Alternatively, as shown in FIG. 3, the strainer element 20 can include a plurality of vertically disposed and closely spaced straight triangular bars 40 having a base 43 and apex 46 which form a hollow cylinder. The bases 43 of the bars 40 face inwardly and their apexes 46 face outwardly. A plurality of circular rings 42 are disposed perpendicular to bars 40. Like bars 40, the rings 42 are triangular in cross section having a base and an apex. Rings 42 hold together bars 40 in spaced relation to one another by being attached at their apexes 50 to bases 43 of bars 40. The spaces between the bars 40 can vary in size from 0.003 inches to 0.250 inches and larger, depending on the material being handled. A plate-like third locking ring 54 and a plate-like fourth locking ring 56 are fixedly to opposite ends of bars 40. Although two embodiments of the strainer element 20 are shown, it is to be understood that any suitable strainer element may be used with the present invention.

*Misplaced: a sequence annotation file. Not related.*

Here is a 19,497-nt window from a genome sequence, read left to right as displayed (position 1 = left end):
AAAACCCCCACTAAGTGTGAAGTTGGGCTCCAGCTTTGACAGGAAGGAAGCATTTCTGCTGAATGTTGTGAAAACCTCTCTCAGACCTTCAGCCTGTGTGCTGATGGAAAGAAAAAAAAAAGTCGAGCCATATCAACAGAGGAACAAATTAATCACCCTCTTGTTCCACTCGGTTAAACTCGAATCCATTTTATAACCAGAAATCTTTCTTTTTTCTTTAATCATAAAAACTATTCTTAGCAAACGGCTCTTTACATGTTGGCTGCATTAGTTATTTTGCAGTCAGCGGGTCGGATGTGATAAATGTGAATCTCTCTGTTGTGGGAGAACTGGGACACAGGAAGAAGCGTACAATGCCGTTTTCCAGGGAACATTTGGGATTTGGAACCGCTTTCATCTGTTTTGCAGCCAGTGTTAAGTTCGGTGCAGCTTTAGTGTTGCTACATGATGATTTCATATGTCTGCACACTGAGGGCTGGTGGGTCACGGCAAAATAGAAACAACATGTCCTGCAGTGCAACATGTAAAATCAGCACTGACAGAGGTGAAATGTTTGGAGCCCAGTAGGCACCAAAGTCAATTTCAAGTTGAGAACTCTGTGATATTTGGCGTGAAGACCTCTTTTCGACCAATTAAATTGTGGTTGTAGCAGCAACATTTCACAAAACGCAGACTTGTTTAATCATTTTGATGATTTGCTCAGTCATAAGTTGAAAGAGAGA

The strainer further includes a cleaning assembly 50 attached to a rotatable square cross-section collection shaft 58 positioned in the interior of the strainer element. The cleaning assembly 50 includes a nozzle assembly 59 and a backwash arm 60 attached to the rotatable hollow square collection shaft 58. The shaft 58 is coaxial with the cylindrical strainer element 20 about central axis 61. The backwash arm 60, which collects cleaning fluid and particulate matter, extends radially outwardly from the shaft 58 and has two spaced plates 62 and 64 defining an axial slot 65 having an inlet end 66 and forming a suction member. The slot 65 communicates with a slot 67 in shaft 58. The shaft 58 and the arm 60 rotate about the central axis 61. Outer ends of the plates 62 and 64 terminate in close spaced relation to the inner surface of the strainer element 20 and is on the order of 3/8 inch to 1 inch.